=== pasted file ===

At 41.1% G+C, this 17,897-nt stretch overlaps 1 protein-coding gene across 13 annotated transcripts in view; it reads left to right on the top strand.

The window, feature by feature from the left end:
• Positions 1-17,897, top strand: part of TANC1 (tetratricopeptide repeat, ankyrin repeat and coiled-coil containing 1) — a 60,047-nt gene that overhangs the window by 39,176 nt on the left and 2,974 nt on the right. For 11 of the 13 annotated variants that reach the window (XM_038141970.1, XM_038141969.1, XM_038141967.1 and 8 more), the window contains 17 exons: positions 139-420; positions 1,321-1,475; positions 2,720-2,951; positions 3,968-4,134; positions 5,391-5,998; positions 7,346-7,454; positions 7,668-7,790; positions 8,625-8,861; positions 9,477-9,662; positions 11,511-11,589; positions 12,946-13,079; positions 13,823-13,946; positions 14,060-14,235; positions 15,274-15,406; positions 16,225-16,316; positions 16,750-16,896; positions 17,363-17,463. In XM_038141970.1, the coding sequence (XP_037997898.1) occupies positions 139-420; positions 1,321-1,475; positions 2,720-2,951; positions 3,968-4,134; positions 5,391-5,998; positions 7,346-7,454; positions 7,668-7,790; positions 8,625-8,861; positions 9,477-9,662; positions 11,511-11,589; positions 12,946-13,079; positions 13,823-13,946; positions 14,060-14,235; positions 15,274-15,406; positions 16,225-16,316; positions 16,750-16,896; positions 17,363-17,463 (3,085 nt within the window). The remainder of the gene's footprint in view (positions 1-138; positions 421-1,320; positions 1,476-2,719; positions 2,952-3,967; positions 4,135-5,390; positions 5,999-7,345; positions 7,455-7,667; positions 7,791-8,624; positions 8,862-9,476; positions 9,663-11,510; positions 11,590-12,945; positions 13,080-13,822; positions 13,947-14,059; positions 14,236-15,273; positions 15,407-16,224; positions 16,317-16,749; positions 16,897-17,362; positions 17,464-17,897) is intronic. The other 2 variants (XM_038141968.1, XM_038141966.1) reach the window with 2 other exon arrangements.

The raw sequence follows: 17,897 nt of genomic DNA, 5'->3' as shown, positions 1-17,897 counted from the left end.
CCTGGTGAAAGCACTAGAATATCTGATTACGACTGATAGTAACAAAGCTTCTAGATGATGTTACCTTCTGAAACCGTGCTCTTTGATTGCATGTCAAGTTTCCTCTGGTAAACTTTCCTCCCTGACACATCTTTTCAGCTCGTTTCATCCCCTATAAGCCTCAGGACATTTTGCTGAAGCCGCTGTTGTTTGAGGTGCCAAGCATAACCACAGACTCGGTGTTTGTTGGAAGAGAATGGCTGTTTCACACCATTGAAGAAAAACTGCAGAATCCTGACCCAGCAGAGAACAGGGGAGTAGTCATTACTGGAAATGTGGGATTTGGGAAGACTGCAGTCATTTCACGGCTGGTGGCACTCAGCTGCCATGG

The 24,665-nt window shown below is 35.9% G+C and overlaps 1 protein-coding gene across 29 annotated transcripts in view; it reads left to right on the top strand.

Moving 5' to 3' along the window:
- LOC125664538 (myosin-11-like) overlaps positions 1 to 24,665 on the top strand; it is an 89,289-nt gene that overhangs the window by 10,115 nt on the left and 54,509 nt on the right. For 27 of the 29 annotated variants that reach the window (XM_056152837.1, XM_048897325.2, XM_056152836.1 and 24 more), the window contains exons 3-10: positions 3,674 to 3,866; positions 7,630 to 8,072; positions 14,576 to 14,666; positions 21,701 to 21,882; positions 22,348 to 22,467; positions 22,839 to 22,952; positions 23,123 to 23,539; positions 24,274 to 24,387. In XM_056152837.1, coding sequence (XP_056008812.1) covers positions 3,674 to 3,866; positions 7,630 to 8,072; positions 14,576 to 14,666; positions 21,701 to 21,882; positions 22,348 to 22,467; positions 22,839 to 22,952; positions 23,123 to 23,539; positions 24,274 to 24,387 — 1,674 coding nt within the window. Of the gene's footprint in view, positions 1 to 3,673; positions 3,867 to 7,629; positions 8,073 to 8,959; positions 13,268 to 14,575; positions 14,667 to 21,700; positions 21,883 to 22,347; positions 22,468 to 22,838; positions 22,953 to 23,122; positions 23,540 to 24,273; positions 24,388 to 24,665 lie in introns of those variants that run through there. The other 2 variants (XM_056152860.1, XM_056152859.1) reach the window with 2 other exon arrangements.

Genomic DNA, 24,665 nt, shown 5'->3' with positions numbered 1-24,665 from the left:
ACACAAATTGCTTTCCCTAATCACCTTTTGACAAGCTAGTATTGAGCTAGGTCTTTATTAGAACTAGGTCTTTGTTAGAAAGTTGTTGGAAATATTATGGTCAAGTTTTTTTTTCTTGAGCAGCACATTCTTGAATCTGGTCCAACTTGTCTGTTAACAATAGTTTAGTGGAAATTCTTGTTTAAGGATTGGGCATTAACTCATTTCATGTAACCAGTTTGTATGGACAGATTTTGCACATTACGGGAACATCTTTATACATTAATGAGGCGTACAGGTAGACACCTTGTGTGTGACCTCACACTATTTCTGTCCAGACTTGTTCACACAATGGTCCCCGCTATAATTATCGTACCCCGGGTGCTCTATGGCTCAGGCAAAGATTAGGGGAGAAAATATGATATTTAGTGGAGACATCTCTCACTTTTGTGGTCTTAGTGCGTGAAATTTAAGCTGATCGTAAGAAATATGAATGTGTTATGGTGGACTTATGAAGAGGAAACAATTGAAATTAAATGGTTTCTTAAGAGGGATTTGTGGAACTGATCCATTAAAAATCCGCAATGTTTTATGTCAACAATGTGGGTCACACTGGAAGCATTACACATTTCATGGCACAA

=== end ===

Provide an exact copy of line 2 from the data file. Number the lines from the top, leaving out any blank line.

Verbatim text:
The window, feature by feature from the left end: